Food swaps are events where members of a local community meet up to share homemade, homegrown, and foraged foods with each other. Apart from diversifying their larders and redistributing surpluses and gluts, they provide opportunities for building stronger communities, and picking up tips. No money changes hands. Attendees bring items that they wish to swap and then bid for each others produce, either verbally or on cards in the form of a silent auction, until suitable swaps are negotiated. Often attendees bring extra items either as free samples or as contributions to a potluck lunch or tea, so that there is more time to get to know each other, exchange gossip and pass on tips.
Seoul International Cafe Show is an annual coffee, tea, bakery and dessert event held at the COEX Convention & Exhibition Center in November in Gangnam District, Seoul, South Korea. In 2013, MOU signed between International Coffee Organization and Seoul International Cafe Show.
The slametan is the communal feast from Java, symbolizing the social unity of those participating in it. Clifford Geertz considered it the core ritual in Javanese religion, in particular the abangan variant. The feast is common among the closely related Javanese, Sundanese and Madurese people. A slametan can be given to celebrate almost any occurrence, including birth, marriage, death, moving to a new house, and so forth. Depending on the intention, the mood and emphasis may vary somewhat, but the main structure is the same. Geertz categorizes them into four main types: Those associated with events of the Islamic calendar Those relating to the crises of life: birth, circumcision, marriage, and death The bersih desa "cleaning of the village", concerned with the social integration of the village Those held irregularly depending on unusual occurrences: departing for a long trip, moving residence, changing personal names, illness, sorcery, and so on The ceremony takes its name from the Javanese word slamet, from Arabic: salam, which refers to a peaceful state of equanimity, in which nothing will happen. This is what the host intends for both himself and his guests, by experiencing the egalitarian structure of the slametan and the petitions of supernatural protection from spirits. In Geertzs fieldwork in Mojokuto in the 1950s, he found that costs of slametans varied from 3 to 5.000 Indonesian rupiahs, depending on the type and the relative wealth of the host.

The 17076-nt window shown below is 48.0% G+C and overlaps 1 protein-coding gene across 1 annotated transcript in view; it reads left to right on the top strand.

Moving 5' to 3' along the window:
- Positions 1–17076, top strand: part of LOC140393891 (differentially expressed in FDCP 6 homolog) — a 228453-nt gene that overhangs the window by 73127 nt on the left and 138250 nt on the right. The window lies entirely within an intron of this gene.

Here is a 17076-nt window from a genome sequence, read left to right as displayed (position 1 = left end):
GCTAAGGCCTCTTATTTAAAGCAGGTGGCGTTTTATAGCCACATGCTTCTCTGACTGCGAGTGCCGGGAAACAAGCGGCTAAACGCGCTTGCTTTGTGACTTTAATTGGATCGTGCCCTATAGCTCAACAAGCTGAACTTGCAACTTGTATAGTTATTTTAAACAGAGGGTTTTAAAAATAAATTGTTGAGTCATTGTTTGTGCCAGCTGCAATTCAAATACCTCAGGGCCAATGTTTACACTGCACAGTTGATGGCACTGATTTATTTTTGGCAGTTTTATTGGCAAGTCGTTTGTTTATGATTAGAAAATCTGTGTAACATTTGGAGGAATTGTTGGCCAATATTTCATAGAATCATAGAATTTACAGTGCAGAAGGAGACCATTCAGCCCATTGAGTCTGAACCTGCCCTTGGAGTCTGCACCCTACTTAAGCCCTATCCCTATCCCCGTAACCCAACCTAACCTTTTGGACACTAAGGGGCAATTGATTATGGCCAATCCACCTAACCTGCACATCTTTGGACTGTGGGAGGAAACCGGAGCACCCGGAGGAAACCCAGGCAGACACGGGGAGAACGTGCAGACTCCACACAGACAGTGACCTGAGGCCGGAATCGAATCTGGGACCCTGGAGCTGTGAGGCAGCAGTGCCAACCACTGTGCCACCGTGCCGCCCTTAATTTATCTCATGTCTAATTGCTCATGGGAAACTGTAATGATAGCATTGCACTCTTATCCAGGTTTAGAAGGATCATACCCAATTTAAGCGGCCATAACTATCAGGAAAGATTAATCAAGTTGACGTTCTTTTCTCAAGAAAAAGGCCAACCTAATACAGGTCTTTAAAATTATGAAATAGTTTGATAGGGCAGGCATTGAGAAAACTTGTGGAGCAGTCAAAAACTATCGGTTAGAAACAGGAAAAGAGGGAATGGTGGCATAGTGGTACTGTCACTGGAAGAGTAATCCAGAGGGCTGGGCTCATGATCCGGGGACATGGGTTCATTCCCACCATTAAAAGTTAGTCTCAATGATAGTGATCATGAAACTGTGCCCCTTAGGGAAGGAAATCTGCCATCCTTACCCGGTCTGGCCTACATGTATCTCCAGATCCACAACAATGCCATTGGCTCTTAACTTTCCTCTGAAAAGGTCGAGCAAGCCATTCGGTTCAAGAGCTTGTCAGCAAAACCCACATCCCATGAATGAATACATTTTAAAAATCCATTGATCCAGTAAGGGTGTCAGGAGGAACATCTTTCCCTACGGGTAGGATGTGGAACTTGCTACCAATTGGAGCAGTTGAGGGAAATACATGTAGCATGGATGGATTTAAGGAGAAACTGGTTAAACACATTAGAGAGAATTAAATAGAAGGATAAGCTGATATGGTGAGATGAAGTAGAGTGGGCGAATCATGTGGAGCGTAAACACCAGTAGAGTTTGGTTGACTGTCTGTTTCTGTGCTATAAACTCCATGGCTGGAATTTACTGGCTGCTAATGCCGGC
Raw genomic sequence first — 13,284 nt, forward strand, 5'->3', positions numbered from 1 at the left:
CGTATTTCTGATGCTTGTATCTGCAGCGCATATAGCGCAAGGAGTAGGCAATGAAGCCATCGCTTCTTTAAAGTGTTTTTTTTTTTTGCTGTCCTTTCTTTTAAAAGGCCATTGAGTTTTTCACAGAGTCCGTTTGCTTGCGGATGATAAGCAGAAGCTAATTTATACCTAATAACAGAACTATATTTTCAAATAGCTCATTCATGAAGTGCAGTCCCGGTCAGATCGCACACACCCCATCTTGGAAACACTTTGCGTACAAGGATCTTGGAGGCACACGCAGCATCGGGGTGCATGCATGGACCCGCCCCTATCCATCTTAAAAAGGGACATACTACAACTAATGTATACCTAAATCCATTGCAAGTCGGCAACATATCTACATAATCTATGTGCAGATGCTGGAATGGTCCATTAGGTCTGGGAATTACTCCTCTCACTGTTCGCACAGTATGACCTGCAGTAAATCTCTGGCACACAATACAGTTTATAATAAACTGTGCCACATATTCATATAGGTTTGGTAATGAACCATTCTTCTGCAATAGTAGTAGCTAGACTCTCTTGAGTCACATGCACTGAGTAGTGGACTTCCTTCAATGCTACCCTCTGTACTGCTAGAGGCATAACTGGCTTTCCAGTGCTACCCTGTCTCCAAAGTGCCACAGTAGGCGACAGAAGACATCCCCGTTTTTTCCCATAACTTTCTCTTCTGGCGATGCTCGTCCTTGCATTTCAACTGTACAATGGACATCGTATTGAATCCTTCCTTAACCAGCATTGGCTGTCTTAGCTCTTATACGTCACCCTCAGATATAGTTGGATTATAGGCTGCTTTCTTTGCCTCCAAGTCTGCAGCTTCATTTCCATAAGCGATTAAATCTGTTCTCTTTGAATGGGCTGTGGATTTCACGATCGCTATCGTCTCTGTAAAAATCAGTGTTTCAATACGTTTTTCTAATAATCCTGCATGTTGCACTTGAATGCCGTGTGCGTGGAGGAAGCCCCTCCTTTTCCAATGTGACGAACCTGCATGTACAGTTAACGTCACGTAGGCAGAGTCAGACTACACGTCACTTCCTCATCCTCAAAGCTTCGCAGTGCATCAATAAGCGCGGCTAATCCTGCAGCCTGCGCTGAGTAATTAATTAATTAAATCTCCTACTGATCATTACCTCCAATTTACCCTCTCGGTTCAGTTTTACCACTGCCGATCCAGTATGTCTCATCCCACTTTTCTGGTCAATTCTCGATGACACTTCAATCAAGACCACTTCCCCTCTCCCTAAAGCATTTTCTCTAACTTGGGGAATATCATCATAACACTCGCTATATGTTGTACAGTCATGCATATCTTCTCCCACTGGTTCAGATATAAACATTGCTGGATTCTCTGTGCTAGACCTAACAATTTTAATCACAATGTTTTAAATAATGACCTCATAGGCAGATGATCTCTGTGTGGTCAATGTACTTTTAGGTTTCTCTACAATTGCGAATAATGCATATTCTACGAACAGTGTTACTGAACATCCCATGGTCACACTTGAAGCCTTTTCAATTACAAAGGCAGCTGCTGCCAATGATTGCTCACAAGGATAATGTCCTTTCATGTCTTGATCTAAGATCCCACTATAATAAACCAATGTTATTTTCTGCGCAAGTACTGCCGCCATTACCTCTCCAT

Tales of the Cocktail is an annual trade conference, festival, and gathering of cocktail and spirits industry professionals in New Orleans, Louisiana. The conference was founded in 2003 by cocktail enthusiast Ann Tuennerman, and as of 2016 hosts between 15.000 and 17.000 ticketed attendants.
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